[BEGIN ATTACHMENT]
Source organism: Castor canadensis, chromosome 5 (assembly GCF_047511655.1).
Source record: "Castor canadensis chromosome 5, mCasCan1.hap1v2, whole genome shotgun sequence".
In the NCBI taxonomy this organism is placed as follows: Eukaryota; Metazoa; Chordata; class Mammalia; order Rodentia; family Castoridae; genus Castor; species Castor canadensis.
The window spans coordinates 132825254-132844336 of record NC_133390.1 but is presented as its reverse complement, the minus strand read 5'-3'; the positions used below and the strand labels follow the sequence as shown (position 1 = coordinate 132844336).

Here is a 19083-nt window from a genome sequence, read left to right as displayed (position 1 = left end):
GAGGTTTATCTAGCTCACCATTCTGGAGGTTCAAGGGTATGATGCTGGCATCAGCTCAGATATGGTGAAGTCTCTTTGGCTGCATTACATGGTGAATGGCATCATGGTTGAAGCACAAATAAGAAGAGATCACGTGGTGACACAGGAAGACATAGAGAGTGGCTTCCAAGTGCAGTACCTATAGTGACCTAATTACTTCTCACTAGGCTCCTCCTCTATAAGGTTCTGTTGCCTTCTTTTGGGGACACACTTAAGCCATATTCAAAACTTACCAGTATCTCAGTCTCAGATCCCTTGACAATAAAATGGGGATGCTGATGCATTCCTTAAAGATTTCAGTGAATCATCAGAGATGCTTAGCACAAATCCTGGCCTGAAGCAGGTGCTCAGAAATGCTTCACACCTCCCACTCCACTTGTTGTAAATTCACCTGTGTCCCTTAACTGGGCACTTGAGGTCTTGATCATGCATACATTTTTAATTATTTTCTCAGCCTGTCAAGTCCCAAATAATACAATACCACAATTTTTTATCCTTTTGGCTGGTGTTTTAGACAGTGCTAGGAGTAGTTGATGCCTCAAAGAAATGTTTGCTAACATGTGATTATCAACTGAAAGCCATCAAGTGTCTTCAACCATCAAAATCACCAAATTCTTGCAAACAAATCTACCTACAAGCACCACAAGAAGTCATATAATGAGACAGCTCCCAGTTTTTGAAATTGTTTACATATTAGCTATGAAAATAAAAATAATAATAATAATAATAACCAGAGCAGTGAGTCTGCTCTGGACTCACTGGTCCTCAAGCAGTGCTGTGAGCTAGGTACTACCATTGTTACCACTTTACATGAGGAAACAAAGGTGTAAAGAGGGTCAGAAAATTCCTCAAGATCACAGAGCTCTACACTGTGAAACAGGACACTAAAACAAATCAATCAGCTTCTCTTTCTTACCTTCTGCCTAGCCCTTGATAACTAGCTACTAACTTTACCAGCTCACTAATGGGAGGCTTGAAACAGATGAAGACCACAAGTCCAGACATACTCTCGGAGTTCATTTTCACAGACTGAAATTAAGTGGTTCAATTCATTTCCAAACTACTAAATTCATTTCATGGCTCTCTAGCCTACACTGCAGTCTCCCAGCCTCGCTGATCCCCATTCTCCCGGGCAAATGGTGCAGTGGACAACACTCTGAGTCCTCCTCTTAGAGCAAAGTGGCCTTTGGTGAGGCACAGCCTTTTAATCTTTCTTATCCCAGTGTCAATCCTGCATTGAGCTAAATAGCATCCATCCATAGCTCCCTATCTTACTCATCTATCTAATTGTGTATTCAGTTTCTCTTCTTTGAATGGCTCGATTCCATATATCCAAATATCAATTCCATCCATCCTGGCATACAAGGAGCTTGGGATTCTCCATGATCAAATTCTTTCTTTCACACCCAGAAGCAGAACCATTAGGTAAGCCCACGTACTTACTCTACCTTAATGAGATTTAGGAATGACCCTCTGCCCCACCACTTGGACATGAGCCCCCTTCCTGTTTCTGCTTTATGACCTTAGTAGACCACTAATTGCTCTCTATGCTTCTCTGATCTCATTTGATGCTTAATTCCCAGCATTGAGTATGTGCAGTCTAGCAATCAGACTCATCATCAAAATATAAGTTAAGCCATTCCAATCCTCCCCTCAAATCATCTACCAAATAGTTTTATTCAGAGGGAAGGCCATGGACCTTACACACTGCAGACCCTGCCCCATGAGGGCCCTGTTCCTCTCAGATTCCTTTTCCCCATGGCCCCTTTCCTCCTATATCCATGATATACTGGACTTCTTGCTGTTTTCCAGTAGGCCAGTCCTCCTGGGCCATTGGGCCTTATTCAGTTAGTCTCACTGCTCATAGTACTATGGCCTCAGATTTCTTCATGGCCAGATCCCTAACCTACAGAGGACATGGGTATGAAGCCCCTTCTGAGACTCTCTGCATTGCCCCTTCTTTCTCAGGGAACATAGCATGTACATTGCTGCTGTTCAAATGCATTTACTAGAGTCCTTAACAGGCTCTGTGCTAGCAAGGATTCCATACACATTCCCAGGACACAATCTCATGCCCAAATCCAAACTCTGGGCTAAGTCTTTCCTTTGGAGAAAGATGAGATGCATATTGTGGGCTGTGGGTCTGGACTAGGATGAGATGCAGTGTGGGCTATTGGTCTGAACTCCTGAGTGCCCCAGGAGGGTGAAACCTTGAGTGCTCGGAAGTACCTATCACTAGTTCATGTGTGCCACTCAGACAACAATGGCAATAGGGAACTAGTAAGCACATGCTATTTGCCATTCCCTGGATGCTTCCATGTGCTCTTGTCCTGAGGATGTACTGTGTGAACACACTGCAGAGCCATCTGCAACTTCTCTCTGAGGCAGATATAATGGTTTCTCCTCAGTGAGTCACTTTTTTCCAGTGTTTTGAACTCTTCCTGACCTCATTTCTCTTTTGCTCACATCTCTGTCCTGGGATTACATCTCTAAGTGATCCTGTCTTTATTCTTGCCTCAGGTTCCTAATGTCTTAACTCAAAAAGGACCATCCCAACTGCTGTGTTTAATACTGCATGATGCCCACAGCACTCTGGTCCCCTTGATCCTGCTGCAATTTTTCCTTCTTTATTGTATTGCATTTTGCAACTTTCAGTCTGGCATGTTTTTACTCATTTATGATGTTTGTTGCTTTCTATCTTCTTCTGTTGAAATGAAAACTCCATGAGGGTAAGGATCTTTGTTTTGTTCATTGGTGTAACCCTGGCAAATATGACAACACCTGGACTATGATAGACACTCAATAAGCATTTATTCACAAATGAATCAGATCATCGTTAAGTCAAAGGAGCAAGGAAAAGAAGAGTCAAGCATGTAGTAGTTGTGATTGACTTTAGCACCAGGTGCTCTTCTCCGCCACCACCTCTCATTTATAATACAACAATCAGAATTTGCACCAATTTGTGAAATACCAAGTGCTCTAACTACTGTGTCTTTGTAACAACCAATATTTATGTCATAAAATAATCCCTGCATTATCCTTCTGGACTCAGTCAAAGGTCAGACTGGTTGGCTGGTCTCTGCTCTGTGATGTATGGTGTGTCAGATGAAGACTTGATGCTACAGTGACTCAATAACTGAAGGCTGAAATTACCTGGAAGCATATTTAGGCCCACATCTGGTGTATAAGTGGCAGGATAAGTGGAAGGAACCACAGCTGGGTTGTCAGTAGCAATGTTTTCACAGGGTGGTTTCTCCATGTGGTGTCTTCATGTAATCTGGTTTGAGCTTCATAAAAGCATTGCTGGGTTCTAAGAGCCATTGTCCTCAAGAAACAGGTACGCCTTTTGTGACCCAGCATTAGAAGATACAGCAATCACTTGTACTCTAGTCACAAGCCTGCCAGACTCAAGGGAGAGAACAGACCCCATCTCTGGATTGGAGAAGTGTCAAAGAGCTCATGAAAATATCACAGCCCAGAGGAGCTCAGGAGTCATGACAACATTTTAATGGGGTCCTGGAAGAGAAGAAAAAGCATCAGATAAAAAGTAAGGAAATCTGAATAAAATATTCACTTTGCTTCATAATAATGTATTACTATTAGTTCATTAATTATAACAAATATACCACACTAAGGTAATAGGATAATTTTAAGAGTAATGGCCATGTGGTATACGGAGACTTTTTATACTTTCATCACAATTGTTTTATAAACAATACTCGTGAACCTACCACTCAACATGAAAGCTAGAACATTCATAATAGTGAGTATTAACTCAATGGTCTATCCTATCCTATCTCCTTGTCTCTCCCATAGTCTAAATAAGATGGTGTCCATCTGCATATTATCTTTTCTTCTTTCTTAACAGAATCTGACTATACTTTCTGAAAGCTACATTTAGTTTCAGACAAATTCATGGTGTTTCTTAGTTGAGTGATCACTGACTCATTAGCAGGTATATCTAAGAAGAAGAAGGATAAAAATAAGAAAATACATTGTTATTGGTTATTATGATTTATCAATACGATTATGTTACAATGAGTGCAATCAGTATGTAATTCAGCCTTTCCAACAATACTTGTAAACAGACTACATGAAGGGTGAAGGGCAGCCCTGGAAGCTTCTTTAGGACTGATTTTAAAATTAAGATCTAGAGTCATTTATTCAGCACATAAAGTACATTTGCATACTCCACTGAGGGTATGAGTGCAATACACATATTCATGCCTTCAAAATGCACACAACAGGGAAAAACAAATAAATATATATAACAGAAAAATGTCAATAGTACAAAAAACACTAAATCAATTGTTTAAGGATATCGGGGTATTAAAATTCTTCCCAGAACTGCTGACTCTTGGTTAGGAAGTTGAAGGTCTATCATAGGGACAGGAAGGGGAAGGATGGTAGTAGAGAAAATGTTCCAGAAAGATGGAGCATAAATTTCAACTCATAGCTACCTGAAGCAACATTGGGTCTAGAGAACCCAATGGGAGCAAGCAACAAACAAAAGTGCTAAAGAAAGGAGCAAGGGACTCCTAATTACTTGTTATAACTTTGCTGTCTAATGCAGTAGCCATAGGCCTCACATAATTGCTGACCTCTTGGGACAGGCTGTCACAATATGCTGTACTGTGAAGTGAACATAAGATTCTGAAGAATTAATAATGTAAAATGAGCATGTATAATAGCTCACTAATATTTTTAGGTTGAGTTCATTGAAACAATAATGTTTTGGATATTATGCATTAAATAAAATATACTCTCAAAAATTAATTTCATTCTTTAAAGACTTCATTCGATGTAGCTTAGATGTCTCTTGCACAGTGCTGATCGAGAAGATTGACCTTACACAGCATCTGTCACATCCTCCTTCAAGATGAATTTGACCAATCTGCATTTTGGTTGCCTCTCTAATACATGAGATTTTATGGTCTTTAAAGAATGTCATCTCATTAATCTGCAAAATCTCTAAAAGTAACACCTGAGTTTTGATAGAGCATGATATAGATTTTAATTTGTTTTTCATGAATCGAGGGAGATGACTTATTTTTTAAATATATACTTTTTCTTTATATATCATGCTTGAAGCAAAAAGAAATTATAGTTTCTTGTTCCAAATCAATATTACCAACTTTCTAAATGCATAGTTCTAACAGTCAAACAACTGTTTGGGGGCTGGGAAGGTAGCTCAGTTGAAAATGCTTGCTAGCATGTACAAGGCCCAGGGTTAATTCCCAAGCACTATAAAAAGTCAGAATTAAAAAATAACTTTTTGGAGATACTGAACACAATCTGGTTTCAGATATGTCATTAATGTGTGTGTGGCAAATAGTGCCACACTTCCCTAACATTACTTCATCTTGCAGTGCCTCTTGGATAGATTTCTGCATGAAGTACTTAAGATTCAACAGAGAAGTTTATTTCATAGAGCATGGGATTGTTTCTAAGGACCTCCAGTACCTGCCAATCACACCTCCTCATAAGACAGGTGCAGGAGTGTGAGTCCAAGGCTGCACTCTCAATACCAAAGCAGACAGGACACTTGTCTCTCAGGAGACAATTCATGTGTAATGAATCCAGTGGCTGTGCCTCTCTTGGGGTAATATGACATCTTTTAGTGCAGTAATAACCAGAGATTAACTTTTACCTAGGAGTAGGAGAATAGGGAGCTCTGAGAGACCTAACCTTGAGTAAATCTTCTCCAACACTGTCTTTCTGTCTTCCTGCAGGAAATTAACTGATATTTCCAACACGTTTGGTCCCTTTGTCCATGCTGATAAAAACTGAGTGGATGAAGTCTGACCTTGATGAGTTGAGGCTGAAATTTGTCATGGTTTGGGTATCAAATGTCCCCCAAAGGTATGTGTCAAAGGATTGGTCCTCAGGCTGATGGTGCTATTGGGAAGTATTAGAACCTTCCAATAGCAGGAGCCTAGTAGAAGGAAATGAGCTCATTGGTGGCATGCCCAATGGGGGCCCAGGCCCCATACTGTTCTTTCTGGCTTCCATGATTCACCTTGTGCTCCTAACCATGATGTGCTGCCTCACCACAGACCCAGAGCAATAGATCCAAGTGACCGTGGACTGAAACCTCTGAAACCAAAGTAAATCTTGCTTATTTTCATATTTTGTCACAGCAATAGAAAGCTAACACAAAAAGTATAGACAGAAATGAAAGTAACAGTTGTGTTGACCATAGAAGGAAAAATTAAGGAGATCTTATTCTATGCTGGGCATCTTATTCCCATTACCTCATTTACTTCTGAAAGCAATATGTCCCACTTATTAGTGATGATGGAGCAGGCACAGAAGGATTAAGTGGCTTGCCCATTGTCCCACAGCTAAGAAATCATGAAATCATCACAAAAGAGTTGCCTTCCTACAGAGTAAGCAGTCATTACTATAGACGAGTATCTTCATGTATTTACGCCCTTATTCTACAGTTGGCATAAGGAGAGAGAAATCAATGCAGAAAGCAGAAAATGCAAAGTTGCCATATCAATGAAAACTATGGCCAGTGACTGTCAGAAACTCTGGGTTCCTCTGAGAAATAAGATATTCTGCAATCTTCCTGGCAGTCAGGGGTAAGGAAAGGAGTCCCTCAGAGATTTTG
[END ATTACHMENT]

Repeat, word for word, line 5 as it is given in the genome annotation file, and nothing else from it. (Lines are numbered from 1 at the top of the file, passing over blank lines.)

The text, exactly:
Here is a 19083-nt window from a genome sequence, read left to right as displayed (position 1 = left end):